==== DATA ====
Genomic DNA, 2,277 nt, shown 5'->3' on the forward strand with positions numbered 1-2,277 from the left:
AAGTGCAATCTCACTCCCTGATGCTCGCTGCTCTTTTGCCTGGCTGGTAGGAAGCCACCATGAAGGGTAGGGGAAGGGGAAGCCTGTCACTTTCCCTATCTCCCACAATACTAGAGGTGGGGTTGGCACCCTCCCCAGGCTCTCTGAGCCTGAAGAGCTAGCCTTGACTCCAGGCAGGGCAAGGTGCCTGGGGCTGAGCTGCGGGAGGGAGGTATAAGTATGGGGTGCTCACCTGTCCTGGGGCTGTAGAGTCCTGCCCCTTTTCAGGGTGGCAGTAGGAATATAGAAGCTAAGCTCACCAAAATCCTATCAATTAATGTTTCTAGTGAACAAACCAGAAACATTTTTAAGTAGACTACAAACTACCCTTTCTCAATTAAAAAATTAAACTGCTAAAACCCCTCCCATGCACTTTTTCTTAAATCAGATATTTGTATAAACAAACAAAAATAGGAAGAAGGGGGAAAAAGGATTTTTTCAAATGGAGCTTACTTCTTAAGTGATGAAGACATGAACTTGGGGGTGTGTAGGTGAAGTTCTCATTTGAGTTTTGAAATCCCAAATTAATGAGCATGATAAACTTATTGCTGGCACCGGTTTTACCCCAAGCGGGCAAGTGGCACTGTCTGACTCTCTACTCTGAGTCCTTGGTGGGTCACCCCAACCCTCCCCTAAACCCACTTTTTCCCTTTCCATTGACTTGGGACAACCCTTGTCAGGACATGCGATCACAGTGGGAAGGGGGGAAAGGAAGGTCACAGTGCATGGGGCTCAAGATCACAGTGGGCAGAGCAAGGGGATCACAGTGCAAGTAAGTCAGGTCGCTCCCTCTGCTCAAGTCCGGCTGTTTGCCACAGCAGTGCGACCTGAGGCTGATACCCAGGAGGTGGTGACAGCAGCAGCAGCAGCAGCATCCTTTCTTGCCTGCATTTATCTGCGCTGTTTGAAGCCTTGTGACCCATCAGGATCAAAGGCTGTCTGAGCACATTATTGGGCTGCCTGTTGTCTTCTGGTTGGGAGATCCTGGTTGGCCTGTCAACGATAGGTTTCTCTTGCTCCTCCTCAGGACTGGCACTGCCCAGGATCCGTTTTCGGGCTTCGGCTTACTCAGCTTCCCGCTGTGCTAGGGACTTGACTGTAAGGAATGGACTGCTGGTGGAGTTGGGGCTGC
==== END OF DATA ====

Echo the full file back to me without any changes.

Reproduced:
Genomic DNA, 2,277 nt, shown 5'->3' on the forward strand with positions numbered 1-2,277 from the left:
AAGTGCAATCTCACTCCCTGATGCTCGCTGCTCTTTTGCCTGGCTGGTAGGAAGCCACCATGAAGGGTAGGGGAAGGGGAAGCCTGTCACTTTCCCTATCTCCCACAATACTAGAGGTGGGGTTGGCACCCTCCCCAGGCTCTCTGAGCCTGAAGAGCTAGCCTTGACTCCAGGCAGGGCAAGGTGCCTGGGGCTGAGCTGCGGGAGGGAGGTATAAGTATGGGGTGCTCACCTGTCCTGGGGCTGTAGAGTCCTGCCCCTTTTCAGGGTGGCAGTAGGAATATAGAAGCTAAGCTCACCAAAATCCTATCAATTAATGTTTCTAGTGAACAAACCAGAAACATTTTTAAGTAGACTACAAACTACCCTTTCTCAATTAAAAAATTAAACTGCTAAAACCCCTCCCATGCACTTTTTCTTAAATCAGATATTTGTATAAACAAACAAAAATAGGAAGAAGGGGGAAAAAGGATTTTTTCAAATGGAGCTTACTTCTTAAGTGATGAAGACATGAACTTGGGGGTGTGTAGGTGAAGTTCTCATTTGAGTTTTGAAATCCCAAATTAATGAGCATGATAAACTTATTGCTGGCACCGGTTTTACCCCAAGCGGGCAAGTGGCACTGTCTGACTCTCTACTCTGAGTCCTTGGTGGGTCACCCCAACCCTCCCCTAAACCCACTTTTTCCCTTTCCATTGACTTGGGACAACCCTTGTCAGGACATGCGATCACAGTGGGAAGGGGGGAAAGGAAGGTCACAGTGCATGGGGCTCAAGATCACAGTGGGCAGAGCAAGGGGATCACAGTGCAAGTAAGTCAGGTCGCTCCCTCTGCTCAAGTCCGGCTGTTTGCCACAGCAGTGCGACCTGAGGCTGATACCCAGGAGGTGGTGACAGCAGCAGCAGCAGCAGCATCCTTTCTTGCCTGCATTTATCTGCGCTGTTTGAAGCCTTGTGACCCATCAGGATCAAAGGCTGTCTGAGCACATTATTGGGCTGCCTGTTGTCTTCTGGTTGGGAGATCCTGGTTGGCCTGTCAACGATAGGTTTCTCTTGCTCCTCCTCAGGACTGGCACTGCCCAGGATCCGTTTTCGGGCTTCGGCTTACTCAGCTTCCCGCTGTGCTAGGGACTTGACTGTAAGGAATGGACTGCTGGTGGAGTTGGGGCTGC